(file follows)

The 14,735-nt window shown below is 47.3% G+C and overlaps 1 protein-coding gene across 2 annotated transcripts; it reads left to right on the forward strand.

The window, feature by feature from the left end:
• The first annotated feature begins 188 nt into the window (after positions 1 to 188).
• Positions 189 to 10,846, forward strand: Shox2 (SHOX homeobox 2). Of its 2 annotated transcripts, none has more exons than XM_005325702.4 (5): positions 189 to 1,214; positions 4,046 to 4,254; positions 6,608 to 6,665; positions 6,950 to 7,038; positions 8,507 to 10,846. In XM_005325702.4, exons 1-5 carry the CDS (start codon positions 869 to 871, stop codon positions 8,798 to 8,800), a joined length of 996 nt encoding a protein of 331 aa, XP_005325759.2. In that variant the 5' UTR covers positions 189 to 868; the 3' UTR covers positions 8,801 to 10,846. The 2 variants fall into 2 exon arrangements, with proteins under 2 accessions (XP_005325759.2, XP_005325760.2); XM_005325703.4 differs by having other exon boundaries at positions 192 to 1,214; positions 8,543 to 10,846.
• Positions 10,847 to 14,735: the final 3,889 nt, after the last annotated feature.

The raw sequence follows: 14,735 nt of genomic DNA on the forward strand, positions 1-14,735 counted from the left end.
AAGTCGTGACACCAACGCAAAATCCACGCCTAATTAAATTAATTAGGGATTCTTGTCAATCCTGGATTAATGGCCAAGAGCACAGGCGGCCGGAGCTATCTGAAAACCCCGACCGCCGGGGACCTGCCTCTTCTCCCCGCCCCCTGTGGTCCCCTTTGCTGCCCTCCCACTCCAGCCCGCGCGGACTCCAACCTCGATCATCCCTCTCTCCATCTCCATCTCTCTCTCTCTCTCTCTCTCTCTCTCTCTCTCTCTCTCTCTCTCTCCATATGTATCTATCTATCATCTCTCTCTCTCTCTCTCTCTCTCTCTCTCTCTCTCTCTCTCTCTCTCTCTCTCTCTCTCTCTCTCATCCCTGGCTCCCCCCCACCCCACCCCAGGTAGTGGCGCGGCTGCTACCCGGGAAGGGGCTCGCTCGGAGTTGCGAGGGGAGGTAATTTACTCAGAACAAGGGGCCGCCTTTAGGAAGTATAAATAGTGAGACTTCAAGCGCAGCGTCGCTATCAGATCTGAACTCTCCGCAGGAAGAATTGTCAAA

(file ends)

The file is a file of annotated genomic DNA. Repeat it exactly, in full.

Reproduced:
The 14,735-nt window shown below is 47.3% G+C and overlaps 1 protein-coding gene across 2 annotated transcripts; it reads left to right on the forward strand.

The window, feature by feature from the left end:
• The first annotated feature begins 188 nt into the window (after positions 1 to 188).
• Positions 189 to 10,846, forward strand: Shox2 (SHOX homeobox 2). Of its 2 annotated transcripts, none has more exons than XM_005325702.4 (5): positions 189 to 1,214; positions 4,046 to 4,254; positions 6,608 to 6,665; positions 6,950 to 7,038; positions 8,507 to 10,846. In XM_005325702.4, exons 1-5 carry the CDS (start codon positions 869 to 871, stop codon positions 8,798 to 8,800), a joined length of 996 nt encoding a protein of 331 aa, XP_005325759.2. In that variant the 5' UTR covers positions 189 to 868; the 3' UTR covers positions 8,801 to 10,846. The 2 variants fall into 2 exon arrangements, with proteins under 2 accessions (XP_005325759.2, XP_005325760.2); XM_005325703.4 differs by having other exon boundaries at positions 192 to 1,214; positions 8,543 to 10,846.
• Positions 10,847 to 14,735: the final 3,889 nt, after the last annotated feature.

The raw sequence follows: 14,735 nt of genomic DNA on the forward strand, positions 1-14,735 counted from the left end.
AAGTCGTGACACCAACGCAAAATCCACGCCTAATTAAATTAATTAGGGATTCTTGTCAATCCTGGATTAATGGCCAAGAGCACAGGCGGCCGGAGCTATCTGAAAACCCCGACCGCCGGGGACCTGCCTCTTCTCCCCGCCCCCTGTGGTCCCCTTTGCTGCCCTCCCACTCCAGCCCGCGCGGACTCCAACCTCGATCATCCCTCTCTCCATCTCCATCTCTCTCTCTCTCTCTCTCTCTCTCTCTCTCTCTCTCTCTCTCTCTCCATATGTATCTATCTATCATCTCTCTCTCTCTCTCTCTCTCTCTCTCTCTCTCTCTCTCTCTCTCTCTCTCTCTCTCTCTCTCTCATCCCTGGCTCCCCCCCACCCCACCCCAGGTAGTGGCGCGGCTGCTACCCGGGAAGGGGCTCGCTCGGAGTTGCGAGGGGAGGTAATTTACTCAGAACAAGGGGCCGCCTTTAGGAAGTATAAATAGTGAGACTTCAAGCGCAGCGTCGCTATCAGATCTGAACTCTCCGCAGGAAGAATTGTCAAA